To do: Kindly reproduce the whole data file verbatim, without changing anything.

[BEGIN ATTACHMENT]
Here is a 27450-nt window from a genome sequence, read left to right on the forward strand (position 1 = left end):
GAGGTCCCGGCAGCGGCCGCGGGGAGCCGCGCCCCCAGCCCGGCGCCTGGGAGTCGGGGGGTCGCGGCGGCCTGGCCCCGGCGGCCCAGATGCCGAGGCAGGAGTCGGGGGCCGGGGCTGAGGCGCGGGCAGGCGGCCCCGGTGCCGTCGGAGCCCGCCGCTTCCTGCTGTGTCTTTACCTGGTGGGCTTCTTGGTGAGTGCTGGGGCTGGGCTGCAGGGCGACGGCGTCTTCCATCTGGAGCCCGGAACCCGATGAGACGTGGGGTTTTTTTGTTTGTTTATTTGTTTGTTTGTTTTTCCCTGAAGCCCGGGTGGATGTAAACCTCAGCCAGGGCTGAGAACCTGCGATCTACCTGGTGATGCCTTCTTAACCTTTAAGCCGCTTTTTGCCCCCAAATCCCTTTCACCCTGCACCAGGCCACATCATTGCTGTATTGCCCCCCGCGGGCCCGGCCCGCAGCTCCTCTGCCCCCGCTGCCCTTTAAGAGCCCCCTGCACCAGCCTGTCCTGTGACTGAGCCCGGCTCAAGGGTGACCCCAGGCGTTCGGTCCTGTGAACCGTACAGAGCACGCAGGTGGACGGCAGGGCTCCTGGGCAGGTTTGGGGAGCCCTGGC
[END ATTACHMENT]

Here is a 27450-nt window from a genome sequence, read left to right on the forward strand (position 1 = left end):
GAGGTCCCGGCAGCGGCCGCGGGGAGCCGCGCCCCCAGCCCGGCGCCTGGGAGTCGGGGGGTCGCGGCGGCCTGGCCCCGGCGGCCCAGATGCCGAGGCAGGAGTCGGGGGCCGGGGCTGAGGCGCGGGCAGGCGGCCCCGGTGCCGTCGGAGCCCGCCGCTTCCTGCTGTGTCTTTACCTGGTGGGCTTCTTGGTGAGTGCTGGGGCTGGGCTGCAGGGCGACGGCGTCTTCCATCTGGAGCCCGGAACCCGATGAGACGTGGGGTTTTTTTGTTTGTTTATTTGTTTGTTTGTTTTTCCCTGAAGCCCGGGTGGATGTAAACCTCAGCCAGGGCTGAGAACCTGCGATCTACCTGGTGATGCCTTCTTAACCTTTAAGCCGCTTTTTGCCCCCAAATCCCTTTCACCCTGCACCAGGCCACATCATTGCTGTATTGCCCCCCGCGGGCCCGGCCCGCAGCTCCTCTGCCCCCGCTGCCCTTTAAGAGCCCCCTGCACCAGCCTGTCCTGTGACTGAGCCCGGCTCAAGGGTGACCCCAGGCGTTCGGTCCTGTGAACCGTACAGAGCACGCAGGTGGACGGCAGGGCTCCTGGGCAGGTTTGGGGAGCCCTGGC